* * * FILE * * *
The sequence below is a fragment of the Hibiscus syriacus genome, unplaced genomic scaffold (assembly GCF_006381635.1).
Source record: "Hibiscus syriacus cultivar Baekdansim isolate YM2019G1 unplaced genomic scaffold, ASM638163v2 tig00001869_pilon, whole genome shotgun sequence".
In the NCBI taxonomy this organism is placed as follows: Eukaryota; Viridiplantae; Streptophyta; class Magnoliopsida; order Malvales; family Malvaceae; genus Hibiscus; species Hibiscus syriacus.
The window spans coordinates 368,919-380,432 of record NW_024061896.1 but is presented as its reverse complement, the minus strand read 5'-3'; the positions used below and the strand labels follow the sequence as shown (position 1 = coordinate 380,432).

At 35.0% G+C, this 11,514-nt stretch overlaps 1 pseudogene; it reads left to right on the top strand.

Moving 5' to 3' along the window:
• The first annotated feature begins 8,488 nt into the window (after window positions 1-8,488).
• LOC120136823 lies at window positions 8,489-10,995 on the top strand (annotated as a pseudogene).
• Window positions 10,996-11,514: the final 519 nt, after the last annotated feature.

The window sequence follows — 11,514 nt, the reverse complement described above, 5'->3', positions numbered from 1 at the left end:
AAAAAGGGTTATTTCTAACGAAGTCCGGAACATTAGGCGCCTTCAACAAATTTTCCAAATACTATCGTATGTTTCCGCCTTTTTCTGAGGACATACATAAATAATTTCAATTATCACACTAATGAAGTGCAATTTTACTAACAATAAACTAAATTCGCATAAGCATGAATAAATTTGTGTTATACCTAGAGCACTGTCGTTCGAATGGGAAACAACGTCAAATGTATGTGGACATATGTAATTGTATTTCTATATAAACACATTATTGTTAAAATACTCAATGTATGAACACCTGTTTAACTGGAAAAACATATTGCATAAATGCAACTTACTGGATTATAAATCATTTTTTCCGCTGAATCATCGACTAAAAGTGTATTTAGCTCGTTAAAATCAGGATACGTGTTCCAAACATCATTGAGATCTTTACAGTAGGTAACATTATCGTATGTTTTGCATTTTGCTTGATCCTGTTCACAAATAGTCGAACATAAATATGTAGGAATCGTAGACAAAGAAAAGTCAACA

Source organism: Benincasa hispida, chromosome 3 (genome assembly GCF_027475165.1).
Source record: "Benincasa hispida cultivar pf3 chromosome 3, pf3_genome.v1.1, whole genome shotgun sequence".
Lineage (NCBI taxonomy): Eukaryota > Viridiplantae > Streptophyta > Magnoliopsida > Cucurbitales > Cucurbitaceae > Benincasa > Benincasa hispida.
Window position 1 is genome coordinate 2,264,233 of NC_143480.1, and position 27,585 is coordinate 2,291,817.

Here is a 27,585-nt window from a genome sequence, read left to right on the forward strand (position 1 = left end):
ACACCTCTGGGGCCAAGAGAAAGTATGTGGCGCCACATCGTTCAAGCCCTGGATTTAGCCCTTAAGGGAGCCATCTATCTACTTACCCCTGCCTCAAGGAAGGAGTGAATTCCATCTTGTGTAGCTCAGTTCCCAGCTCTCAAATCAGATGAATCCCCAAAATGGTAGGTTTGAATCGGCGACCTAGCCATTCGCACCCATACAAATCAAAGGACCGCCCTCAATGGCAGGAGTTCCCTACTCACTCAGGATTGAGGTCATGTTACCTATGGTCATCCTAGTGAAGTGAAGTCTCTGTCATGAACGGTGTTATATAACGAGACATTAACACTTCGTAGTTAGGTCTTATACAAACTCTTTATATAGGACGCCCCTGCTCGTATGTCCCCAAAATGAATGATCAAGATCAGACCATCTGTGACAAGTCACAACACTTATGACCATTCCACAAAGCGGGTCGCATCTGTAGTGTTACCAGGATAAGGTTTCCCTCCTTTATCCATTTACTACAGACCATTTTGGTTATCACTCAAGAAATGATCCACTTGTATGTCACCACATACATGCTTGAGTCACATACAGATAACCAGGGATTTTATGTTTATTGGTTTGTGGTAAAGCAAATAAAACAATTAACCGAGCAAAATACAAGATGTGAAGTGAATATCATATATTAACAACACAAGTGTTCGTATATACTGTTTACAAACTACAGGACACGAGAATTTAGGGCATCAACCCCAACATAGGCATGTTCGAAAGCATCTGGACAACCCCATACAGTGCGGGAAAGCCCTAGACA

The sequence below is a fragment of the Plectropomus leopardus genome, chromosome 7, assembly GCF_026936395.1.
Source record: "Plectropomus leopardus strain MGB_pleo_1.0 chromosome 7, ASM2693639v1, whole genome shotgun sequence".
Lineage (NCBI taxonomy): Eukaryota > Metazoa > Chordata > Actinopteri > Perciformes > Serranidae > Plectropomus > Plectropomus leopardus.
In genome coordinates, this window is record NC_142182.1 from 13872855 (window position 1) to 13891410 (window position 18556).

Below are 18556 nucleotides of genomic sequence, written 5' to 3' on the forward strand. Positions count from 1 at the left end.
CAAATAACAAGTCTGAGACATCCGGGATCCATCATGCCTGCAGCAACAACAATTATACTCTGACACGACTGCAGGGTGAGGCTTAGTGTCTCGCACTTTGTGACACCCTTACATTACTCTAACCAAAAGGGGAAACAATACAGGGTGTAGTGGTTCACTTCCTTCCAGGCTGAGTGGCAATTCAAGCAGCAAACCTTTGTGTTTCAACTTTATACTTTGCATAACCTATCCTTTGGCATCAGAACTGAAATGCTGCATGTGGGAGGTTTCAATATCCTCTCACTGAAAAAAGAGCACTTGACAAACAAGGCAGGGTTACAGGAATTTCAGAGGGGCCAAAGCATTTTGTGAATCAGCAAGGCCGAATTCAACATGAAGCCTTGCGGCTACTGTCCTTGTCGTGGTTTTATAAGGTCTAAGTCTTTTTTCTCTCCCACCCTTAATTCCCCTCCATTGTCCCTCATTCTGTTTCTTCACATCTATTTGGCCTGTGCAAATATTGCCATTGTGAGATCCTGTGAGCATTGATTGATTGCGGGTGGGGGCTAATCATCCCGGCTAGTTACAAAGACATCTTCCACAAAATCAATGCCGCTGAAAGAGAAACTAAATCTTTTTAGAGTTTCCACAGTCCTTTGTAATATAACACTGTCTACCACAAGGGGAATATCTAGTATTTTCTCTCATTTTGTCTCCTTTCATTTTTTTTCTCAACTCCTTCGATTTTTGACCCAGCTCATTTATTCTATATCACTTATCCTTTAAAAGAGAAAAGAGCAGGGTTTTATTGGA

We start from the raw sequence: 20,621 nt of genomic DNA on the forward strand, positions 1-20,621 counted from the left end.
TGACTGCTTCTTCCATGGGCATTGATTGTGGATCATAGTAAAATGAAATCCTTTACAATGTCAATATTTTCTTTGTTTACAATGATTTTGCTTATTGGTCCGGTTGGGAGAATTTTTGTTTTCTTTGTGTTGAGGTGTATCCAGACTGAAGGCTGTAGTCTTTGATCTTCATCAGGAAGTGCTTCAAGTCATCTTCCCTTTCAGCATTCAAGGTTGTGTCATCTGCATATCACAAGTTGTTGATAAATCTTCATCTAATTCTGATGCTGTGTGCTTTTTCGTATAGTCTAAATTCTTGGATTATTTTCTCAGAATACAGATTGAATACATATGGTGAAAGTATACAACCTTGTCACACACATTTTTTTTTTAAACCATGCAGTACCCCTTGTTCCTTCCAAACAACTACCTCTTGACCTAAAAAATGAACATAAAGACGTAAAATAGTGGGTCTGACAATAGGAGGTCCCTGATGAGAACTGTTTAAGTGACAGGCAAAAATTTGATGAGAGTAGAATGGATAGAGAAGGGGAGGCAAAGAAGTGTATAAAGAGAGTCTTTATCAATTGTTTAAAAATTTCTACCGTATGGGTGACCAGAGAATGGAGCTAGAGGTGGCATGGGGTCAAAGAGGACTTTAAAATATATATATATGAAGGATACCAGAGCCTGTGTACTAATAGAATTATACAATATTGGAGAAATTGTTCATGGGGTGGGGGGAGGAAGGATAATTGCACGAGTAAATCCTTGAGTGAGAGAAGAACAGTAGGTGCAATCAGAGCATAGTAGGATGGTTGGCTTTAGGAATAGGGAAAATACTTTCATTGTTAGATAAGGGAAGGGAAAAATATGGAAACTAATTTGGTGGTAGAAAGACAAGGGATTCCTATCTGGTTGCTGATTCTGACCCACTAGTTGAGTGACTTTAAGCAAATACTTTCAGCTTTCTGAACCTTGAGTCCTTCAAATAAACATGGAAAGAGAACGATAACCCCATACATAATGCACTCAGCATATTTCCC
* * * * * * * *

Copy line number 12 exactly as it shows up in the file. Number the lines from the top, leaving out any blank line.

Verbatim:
Source organism: Benincasa hispida, chromosome 3 (genome assembly GCF_027475165.1).